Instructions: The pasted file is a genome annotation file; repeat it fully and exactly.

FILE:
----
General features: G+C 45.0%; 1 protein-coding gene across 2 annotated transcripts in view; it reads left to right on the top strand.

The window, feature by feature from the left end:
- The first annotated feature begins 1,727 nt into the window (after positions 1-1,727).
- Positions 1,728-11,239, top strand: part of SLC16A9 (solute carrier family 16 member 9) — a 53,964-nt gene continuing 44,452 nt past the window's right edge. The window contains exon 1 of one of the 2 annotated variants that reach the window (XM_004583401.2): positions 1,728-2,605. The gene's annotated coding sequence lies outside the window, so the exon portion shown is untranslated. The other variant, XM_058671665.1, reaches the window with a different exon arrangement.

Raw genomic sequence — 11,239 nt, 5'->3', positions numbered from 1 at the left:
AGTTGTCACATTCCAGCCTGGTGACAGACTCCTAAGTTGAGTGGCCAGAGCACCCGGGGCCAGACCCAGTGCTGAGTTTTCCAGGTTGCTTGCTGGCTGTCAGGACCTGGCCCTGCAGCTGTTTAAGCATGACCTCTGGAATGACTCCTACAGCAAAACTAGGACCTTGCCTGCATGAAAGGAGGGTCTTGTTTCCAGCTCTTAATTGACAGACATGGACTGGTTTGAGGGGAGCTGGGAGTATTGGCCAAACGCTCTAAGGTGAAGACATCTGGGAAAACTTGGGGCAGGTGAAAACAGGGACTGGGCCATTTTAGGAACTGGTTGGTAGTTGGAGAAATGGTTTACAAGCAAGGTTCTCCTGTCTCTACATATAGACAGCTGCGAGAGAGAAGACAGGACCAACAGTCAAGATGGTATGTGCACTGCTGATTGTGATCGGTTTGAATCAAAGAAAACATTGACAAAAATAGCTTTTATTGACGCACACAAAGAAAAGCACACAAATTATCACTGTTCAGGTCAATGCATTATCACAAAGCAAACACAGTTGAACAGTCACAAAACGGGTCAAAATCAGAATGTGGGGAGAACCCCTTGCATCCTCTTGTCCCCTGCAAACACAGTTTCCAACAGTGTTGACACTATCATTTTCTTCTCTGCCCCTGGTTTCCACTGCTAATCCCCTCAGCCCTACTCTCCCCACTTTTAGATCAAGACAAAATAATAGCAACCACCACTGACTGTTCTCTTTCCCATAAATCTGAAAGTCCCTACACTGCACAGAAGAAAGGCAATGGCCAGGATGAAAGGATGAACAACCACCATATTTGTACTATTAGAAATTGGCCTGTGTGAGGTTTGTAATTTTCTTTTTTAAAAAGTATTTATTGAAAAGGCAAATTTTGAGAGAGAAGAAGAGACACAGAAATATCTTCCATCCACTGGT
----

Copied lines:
General features: G+C 45.0%; 1 protein-coding gene across 2 annotated transcripts in view; it reads left to right on the top strand.

The window, feature by feature from the left end:
- The first annotated feature begins 1,727 nt into the window (after positions 1-1,727).
- Positions 1,728-11,239, top strand: part of SLC16A9 (solute carrier family 16 member 9) — a 53,964-nt gene continuing 44,452 nt past the window's right edge. The window contains exon 1 of one of the 2 annotated variants that reach the window (XM_004583401.2): positions 1,728-2,605. The gene's annotated coding sequence lies outside the window, so the exon portion shown is untranslated. The other variant, XM_058671665.1, reaches the window with a different exon arrangement.

Raw genomic sequence — 11,239 nt, 5'->3', positions numbered from 1 at the left:
AGTTGTCACATTCCAGCCTGGTGACAGACTCCTAAGTTGAGTGGCCAGAGCACCCGGGGCCAGACCCAGTGCTGAGTTTTCCAGGTTGCTTGCTGGCTGTCAGGACCTGGCCCTGCAGCTGTTTAAGCATGACCTCTGGAATGACTCCTACAGCAAAACTAGGACCTTGCCTGCATGAAAGGAGGGTCTTGTTTCCAGCTCTTAATTGACAGACATGGACTGGTTTGAGGGGAGCTGGGAGTATTGGCCAAACGCTCTAAGGTGAAGACATCTGGGAAAACTTGGGGCAGGTGAAAACAGGGACTGGGCCATTTTAGGAACTGGTTGGTAGTTGGAGAAATGGTTTACAAGCAAGGTTCTCCTGTCTCTACATATAGACAGCTGCGAGAGAGAAGACAGGACCAACAGTCAAGATGGTATGTGCACTGCTGATTGTGATCGGTTTGAATCAAAGAAAACATTGACAAAAATAGCTTTTATTGACGCACACAAAGAAAAGCACACAAATTATCACTGTTCAGGTCAATGCATTATCACAAAGCAAACACAGTTGAACAGTCACAAAACGGGTCAAAATCAGAATGTGGGGAGAACCCCTTGCATCCTCTTGTCCCCTGCAAACACAGTTTCCAACAGTGTTGACACTATCATTTTCTTCTCTGCCCCTGGTTTCCACTGCTAATCCCCTCAGCCCTACTCTCCCCACTTTTAGATCAAGACAAAATAATAGCAACCACCACTGACTGTTCTCTTTCCCATAAATCTGAAAGTCCCTACACTGCACAGAAGAAAGGCAATGGCCAGGATGAAAGGATGAACAACCACCATATTTGTACTATTAGAAATTGGCCTGTGTGAGGTTTGTAATTTTCTTTTTTAAAAAGTATTTATTGAAAAGGCAAATTTTGAGAGAGAAGAAGAGACACAGAAATATCTTCCATCCACTGGT